And that's where things finally went wrong. At some point, I realized that the characters I loved so much were not suitable to tell my stories. On the contrary, they severely restricted my stories. I remember the last fan fic I wrote, a kind of bridge story -- it was about a Harry Potter character that got Shanghaied into a (literal) mirror world and had to find his way back. And guess who populated the mirror world? The characters I invented for my Paris story, and a bald priest suffering from cancer. (The things you remember ... If I could free up all the space in my brain that is occupied by useless knowledge, I'm pretty sure I could win a Nobel prize.) When I wrote this fan fic, I realized: Hey, your own characters are much more fun to work with, and your stories are not limited by the rules of external worlds. You can make up your own rules and craft the world you use exactly to the needs of your story.

You won't believe how liberating this was.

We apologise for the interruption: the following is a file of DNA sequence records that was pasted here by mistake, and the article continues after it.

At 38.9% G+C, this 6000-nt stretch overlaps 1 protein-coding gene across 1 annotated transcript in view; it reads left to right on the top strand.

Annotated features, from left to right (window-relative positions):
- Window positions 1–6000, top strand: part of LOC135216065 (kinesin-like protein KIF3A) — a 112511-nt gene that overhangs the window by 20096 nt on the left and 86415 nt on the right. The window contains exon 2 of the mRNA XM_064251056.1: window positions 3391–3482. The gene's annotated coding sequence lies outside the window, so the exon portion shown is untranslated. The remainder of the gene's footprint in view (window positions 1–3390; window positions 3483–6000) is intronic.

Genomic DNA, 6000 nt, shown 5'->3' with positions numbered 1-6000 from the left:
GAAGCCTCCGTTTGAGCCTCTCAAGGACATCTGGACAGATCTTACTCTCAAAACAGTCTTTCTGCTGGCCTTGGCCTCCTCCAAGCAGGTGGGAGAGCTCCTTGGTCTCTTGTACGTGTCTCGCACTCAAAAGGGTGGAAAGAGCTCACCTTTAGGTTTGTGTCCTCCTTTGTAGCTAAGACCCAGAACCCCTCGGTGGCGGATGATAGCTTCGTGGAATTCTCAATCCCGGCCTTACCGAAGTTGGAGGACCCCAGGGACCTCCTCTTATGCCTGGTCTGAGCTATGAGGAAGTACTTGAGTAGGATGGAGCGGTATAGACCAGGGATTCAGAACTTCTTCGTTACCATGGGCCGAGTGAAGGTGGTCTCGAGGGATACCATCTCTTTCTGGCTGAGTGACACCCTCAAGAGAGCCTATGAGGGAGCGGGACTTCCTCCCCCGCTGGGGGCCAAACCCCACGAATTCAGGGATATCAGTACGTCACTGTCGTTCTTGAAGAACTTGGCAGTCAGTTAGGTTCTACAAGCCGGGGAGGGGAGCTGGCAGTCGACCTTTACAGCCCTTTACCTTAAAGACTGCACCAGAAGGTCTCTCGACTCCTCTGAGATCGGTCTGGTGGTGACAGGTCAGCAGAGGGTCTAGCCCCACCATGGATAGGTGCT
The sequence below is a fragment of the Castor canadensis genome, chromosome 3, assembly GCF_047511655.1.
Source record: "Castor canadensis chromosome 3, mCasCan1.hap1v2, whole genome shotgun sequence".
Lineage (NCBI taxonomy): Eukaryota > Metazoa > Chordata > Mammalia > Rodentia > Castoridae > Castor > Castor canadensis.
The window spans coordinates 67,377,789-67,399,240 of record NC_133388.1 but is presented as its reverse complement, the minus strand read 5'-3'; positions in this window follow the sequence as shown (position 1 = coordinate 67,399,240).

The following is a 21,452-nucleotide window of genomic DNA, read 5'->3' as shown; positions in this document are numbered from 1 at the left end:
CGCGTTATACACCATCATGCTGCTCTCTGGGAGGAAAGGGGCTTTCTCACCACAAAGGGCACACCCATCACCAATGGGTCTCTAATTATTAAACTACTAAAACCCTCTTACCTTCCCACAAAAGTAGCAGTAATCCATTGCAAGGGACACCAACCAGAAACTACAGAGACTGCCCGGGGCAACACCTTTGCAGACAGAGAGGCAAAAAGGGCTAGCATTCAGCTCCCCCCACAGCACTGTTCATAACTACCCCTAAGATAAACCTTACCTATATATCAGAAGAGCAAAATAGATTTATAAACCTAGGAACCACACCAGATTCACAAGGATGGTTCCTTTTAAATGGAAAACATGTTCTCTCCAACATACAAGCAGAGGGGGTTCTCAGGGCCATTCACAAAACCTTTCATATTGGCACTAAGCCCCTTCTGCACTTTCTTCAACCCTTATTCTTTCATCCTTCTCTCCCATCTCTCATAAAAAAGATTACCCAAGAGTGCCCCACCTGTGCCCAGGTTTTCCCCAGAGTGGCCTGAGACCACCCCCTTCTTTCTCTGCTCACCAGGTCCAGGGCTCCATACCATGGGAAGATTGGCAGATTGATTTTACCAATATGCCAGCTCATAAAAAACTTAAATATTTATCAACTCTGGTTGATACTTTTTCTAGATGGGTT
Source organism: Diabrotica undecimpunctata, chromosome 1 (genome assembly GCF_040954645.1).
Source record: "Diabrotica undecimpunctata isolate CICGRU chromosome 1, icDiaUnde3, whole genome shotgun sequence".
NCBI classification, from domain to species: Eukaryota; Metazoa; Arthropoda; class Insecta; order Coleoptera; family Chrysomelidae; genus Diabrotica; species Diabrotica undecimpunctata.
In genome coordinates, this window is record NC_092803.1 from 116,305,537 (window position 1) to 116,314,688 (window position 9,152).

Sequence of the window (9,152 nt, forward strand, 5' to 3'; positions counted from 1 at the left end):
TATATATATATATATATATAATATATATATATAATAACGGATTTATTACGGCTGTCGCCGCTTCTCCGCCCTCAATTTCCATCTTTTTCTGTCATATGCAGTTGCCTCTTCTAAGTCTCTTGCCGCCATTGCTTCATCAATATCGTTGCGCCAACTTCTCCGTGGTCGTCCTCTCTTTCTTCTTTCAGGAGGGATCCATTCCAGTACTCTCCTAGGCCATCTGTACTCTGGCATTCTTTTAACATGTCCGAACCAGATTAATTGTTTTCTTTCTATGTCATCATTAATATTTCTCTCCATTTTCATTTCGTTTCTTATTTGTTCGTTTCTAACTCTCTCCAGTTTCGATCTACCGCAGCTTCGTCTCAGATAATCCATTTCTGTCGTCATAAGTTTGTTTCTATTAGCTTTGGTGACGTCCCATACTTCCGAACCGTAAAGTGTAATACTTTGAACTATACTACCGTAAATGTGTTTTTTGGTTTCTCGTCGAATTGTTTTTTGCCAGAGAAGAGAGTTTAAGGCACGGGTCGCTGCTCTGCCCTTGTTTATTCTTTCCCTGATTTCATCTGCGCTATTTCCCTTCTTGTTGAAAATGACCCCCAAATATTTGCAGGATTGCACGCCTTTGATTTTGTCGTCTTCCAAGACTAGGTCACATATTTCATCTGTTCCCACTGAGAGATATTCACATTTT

In a more abstract sense, what happened to me is this: I always had a craving to tell stories. During my "learning stage", I shamelessly "stole" the characters that I loved and explored what kind of stories I liked. At some point, I had developed my own style, and that was when "stolen" characters were not sufficient anymore to tell the stories that I love. I think, writing fan fics was an important step for me to learn how to use and harvest my individual creativity.

To answer your question: Keep writing. Find out what it is that fascinates you about the characters you are obsessed with. Distill this fascination and put it into into your own stories. With time, these stories will become ever more genuine -- and at this point, you will learn to love your own characters better than external characters.